Local people  recalled even in 2001 the funeral where the whole village and advanced Allied troops had buried him with full military honours, despite the presence of a large force of German troops close by.

Reggie was buried beside the wreckage of his aircraft right in the battle area - St. Manvieu

 

Reg Baker's original grave next to the wreckage of his Typhoon, St Manvieu

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Reg was buried three times following his death in June 1944. First by his aircraft (above) and then in September 1944 by the side of a temporary airfield near Beny-sur-Mer.  He was finally laid to rest in March 1947 at the Canadian War Cemetery at Beny-sur-Mer.

September 1944 by the side of a temporary airfield near Beny-sur-Mer

 

Wing Commander Ernest Reginald Baker is reported to have lost his life

 3 July 1944

Group Captain Denys Gillam wrote to Reg’s wife. 

20(F)  Sector

RAF, APO

England

 

Dear Mrs Baker

May I add my sympathy to you for your recent great bereavement. Your husband was second in command of this unit and actual took over my Wing when I was promoted to this Sector. Of all Wing Leaders that I have met I do not think that I have ever met one who was so keen, popular and efficient. It was a very hard and tragic blow to all of us when we lost him.

                I have just received some further news. His aircraft crashed near a small place named St Mauvieu, which is approximately 3 miles West of Caen. It was found by Capt J.B. Lynd of HQ 3rd Canadian Division with our forward troops and your husband was buried beside his aircraft right in the battle area, beside 30’’ Gun position.

                May I once again extend my sympathy and say that it was great personal blow to me also, to lose such a great friend & leader.

Yours sincerely

Denys Gillam G/C

13 July 1944

Telegram confirming that Reg had lost his life

 

 

From Air Ministry 73 Oxford Street W 1 PC 889

13/7/44 Deeply regret to advise you information now received that your husband Wing Commander Ernest Reginald Baker (40660) is reported to have lost his life as a result of air operations.'

 

 

Scroll from the King

[click for larger image]

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A Great Doncastrian

Claude Enfield would write in The Doncaster Free Press later in June 1944:

Great Doncastrian – Wing Commander E. R. Baker, Doncaster’s air ace, a freeman of the Borough, is missing. Those of us who had followed his career with such deep and proud interest were clinging to the hope that he who had so brilliantly avoided misfortune would continue to baffle the odds, so to speak, and come through the war unscathed, but it was not to be.

Yet what a brilliant record. How many planes he shot down, how many submarines and E-boats he sank, I do not know, but I should say his bag put him among the greatest air aces of the war. It seemed as if nothing could go wrong for him. That he should have flown day after day and week after week for the best part of four and a half years getting the better of jerry every time is a record bordering on the miraculous. And this great gladiator of the skies was once a school teacher. If he has been lost to us we shall treasure his memory as a great Doncastrian and a personification and embodiment of our great race of young men who, devoted to peace, enemies of no man, have shown that when the life of the old country is at stake they can rise to immortal heights.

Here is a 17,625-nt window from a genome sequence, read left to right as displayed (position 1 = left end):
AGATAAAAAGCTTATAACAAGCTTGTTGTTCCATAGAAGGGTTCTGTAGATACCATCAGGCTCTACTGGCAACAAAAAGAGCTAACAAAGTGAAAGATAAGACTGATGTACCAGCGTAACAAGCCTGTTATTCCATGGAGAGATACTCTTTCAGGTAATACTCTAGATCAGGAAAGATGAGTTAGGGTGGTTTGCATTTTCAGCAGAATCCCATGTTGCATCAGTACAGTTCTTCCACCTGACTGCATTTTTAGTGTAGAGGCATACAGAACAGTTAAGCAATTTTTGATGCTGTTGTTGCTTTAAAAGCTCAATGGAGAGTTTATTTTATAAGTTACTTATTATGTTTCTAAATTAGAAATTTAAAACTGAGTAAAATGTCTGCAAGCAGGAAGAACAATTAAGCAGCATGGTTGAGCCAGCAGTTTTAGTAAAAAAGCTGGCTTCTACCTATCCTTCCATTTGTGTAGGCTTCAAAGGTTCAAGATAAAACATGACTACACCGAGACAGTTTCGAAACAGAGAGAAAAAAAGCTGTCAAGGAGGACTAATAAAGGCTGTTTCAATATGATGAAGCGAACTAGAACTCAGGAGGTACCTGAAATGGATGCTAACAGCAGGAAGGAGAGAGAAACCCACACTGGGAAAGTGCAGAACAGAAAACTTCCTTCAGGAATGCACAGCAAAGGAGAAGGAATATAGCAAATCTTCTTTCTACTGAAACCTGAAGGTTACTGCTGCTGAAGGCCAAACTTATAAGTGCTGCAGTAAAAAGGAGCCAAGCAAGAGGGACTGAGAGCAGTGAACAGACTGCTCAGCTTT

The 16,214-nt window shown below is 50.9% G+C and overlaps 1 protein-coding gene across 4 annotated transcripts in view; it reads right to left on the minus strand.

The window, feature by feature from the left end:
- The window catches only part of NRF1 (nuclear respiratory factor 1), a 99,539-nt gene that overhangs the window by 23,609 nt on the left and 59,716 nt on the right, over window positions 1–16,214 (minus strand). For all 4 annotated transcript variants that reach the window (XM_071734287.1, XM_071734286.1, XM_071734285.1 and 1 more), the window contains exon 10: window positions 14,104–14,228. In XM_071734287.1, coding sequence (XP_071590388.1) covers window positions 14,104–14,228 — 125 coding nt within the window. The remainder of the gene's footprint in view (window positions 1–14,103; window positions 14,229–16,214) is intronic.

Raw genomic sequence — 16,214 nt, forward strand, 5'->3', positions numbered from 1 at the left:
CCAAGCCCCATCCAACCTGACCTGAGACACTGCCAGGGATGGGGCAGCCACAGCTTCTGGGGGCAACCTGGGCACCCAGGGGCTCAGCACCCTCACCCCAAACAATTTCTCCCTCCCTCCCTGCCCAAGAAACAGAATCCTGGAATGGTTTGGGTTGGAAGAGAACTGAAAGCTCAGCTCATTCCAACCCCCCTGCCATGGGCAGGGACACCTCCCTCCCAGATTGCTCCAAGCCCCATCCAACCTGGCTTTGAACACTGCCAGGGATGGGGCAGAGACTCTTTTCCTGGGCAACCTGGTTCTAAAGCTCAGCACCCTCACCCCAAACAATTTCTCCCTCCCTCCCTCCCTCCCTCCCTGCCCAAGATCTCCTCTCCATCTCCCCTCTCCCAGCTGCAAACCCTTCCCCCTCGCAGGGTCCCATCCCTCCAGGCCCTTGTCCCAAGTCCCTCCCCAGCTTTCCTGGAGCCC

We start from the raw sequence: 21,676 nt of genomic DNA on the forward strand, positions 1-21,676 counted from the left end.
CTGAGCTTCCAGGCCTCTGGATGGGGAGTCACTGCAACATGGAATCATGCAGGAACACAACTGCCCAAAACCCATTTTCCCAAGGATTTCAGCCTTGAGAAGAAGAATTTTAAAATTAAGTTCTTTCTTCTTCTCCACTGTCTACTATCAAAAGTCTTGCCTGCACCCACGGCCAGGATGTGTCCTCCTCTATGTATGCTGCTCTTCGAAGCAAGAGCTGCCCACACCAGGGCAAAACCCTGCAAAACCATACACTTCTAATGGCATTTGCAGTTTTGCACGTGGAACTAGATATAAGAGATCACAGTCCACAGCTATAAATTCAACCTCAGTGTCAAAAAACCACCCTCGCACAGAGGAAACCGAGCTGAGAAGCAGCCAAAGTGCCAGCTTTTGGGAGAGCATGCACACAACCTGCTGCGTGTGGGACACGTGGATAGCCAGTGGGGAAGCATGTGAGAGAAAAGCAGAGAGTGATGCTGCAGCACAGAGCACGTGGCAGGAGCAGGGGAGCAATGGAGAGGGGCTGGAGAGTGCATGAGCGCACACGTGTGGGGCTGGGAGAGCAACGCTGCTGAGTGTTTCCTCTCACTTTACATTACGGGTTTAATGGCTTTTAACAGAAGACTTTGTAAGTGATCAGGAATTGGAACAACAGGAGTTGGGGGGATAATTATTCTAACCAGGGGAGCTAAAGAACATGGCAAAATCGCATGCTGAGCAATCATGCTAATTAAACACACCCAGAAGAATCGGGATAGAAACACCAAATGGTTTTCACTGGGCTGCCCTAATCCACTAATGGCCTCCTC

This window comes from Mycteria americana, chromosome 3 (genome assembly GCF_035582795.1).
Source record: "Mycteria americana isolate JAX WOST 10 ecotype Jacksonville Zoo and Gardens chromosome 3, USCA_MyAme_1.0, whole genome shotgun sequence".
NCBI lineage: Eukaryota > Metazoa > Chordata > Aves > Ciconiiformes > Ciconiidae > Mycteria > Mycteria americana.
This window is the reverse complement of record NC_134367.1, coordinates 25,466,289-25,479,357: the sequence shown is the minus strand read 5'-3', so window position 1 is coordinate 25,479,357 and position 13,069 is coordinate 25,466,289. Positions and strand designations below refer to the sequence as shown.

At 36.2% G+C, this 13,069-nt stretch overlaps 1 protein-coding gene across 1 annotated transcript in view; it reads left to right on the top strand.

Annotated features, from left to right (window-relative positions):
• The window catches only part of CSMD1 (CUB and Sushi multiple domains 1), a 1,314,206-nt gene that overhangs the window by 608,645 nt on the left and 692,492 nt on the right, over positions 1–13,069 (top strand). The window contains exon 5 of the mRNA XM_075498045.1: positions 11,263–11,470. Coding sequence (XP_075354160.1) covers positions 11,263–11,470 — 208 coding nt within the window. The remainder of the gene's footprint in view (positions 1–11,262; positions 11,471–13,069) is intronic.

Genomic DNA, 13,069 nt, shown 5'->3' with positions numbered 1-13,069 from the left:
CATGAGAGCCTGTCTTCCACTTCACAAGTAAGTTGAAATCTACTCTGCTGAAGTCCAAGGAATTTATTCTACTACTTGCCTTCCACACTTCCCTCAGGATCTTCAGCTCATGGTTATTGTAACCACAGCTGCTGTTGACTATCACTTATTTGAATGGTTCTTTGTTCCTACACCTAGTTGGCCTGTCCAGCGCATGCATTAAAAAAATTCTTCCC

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 Awarded the DSO

 21 November 1944

With effect from 15 June Reg Baker was awarded the DSO to go with his DFC and Bar.

 

Reggie's medals:  DFC - Bar  and DSO

 

 

ROYAL AIR FORCE AWARD

 The King has been graciously pleased to approve the following award in recognition of gallantry and devotion to duty in the execution of air operations:

Distinguished Service Order 

Acting Wing Commander Ernest Reginald BAKER, D.F.C., (40660), R.A.F.O. (Since reported missing):

 Since being awarded a bar to the Distinguished Flying Cross in August 1943, this officer has led a large number of fighter bomber attacks against enemy shipping and constructional targets and has personally destroyed three enemy aircraft. In October 1943, Wing Commander Baker carried out a hazardous attack at point blank range on enemy shipping under heavy fire, to score a direct hit. By his outstanding leadership, courage, and determination, he has set a splendid example to his officers and men.

Acting Wing Commander Baker was born at DONCASTER in 1914 where his home is. He was educated at Doncaster Grammar School and Chester College. He was commissioned in 1938, was awarded the DFC in November 1940 and Bar in October 1943.

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20 February 1945

 

Reggie's father, William Baker & widow, Norma, went to Buckingham Palace to receive his DSO.


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[1] A Typhoon Tale, Kyle J p140

[2] Typhoon Attack

[3] Typhoon Attack

[4] Typhoon Attack

[5] A Pride of Eagles: The Definitive History of the Rhodesian Air Force 1920-80 - Beryl Salt

[6] Combat and Competition (Hardcover) by David Ince  Publisher: Newton Publishers (Dec 1992)

 

 

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This page last updated:Monday 22 December 2008

 

Table of contents detailing updates added here
 
RAF Lasham 1942-48 - a project by Trinny.  Please click here to view

Victory Fighters: The Veterans' Story - Winning the Battle for Supremacy in the Skies Over Western Europe, 1941-1945
By Stephen Darlow

Victory Fighters is largely a collection of eye-witness accounts of the struggle that raged in the skies over occupied Europe after the Battle of Britain. Reg Baker is one of the six featured pilots.

Stephen Darlow has been a major support and contributor to this website do please visit the website of this excellent Military Aviation author.

[Link]